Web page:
A Purdue ID controversy that has spanned the summer months has come to a close, so says the Tippecanoe County Election Board, whose members took questions on the controversy on Thursday.

The issue was raised in May, when Tippecanoe County Clerk Julie Roush took issue with the process to verify that a Purdue student's Purdue ID was eligible. The specific issue was the fact that Purdue student IDs do not have a visible expiration date. 

Purdue announced earlier this week that beginning next year, ID cards will show a visible expiration date and that students will be able to upgrade to the new card in late August for $10. Freshmen beginning in fall 2020 will be the first to be issued the new cards.

But because the election board members decided to make no exceptions for current students, and they say Purdue's current ID cards do not meet state law without an expiration date, out-of-state students and those without driver's licenses will need to get a free state-issued voter ID, passport or upgrade to the new Purdue ID. 

All current students who wish to use their Purdue ID to vote locally will now have to upgrade to the new one for $10.  

Some community members raised questions during Thursday's meeting on the specific wording of the Indiana Voter ID Law, also known as Indiana Code 3-5-2-40.5 The law states that in order for an ID to be valid the document must: show a name, show a photo and the document "includes an expiration date," the law states.  

Zachary Baiel, the independent candidate running for West Lafayette mayor, brought this to the attention of the board.

"I think the point of contention is that they use 'show photo and show name' and they say 'document includes expiration,'" Baiel said to the board. "So it's very curious as to why no issues were raised in the previous nine years by this board or by the state or by the previous clerk."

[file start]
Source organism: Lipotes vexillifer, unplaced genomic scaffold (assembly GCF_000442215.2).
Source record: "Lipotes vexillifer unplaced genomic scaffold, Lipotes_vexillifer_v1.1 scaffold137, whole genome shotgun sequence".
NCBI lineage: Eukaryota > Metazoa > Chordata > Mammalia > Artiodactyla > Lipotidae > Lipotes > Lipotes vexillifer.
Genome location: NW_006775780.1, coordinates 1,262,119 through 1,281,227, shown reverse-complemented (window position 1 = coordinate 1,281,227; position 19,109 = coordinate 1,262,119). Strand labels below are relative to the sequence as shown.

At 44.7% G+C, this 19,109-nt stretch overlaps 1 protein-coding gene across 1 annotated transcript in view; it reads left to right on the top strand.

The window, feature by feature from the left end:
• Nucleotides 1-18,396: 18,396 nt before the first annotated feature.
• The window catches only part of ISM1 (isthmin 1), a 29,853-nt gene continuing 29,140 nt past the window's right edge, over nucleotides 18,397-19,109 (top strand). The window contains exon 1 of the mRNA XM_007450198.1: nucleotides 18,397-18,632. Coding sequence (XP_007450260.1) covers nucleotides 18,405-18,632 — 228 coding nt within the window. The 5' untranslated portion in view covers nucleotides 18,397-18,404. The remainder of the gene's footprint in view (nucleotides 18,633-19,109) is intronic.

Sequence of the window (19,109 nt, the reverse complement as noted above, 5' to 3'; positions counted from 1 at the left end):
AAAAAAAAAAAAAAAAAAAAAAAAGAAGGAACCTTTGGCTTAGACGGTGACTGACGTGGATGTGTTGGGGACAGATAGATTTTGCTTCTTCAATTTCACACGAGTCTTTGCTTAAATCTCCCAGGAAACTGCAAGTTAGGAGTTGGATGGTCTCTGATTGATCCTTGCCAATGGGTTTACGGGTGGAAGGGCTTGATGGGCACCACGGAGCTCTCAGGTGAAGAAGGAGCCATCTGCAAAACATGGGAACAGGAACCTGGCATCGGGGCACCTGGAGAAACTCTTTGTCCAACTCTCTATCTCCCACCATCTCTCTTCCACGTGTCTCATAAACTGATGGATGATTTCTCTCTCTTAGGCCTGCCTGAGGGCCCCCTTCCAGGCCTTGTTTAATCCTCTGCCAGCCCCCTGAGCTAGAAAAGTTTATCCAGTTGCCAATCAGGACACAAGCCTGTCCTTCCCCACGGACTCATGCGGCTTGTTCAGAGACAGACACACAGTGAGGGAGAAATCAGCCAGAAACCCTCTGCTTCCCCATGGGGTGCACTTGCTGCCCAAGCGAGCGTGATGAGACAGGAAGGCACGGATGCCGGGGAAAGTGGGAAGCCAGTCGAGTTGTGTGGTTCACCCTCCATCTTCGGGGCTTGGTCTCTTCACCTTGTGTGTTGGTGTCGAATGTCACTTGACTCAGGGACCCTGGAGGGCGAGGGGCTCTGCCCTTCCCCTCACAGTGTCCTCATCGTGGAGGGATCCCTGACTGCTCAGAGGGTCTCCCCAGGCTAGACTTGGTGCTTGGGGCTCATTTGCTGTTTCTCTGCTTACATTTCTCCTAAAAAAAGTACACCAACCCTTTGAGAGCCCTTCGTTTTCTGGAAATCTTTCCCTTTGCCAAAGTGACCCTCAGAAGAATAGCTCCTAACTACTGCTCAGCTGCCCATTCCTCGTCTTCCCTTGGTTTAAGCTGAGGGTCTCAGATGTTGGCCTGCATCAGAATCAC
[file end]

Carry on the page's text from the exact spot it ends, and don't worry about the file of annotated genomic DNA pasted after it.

Then Baiel raised what many in the full meeting room seemed to agree is the biggest point of contention with the ID process: While Indiana is legally required to issue free voter IDs, the state won't issue a state ID "if you already own a driver's license."

"So without remedy," Baiel continued, "it really looks like that $10 fee would be some sort of tax."

After several claims by other community members that this could be seen as a poll tax, board member Kent Moore refuted it. 

"A poll tax has a definition and the fact that you have to buy an ID is not a good definition of a poll tax," Moore said.

At the moment, it is unclear which law supersedes the other. Some community members at the meeting said free, state-issued voter IDs cannot be issued to people with out-of-state driver's licenses.

"One thing that I learned here today that I am truly shocked is that the free ID cannot be issued to people with an out-of-state driver's license," said Brigid Hamilton, a Lafayette resident. "It has been rooted for as the salvation for people without IDs, without driver's licenses, so that was shocking."

The worry is that the change may affect student turnout for the upcoming municipal elections as well as the 2020 primary presidential elections. But Roush said she feels confident that the news of the recent controversy will spark even greater turnout. 

"This is just my opinion," she said, "my guess, I think we're going to have more students vote in the municipal election than we ever had before."

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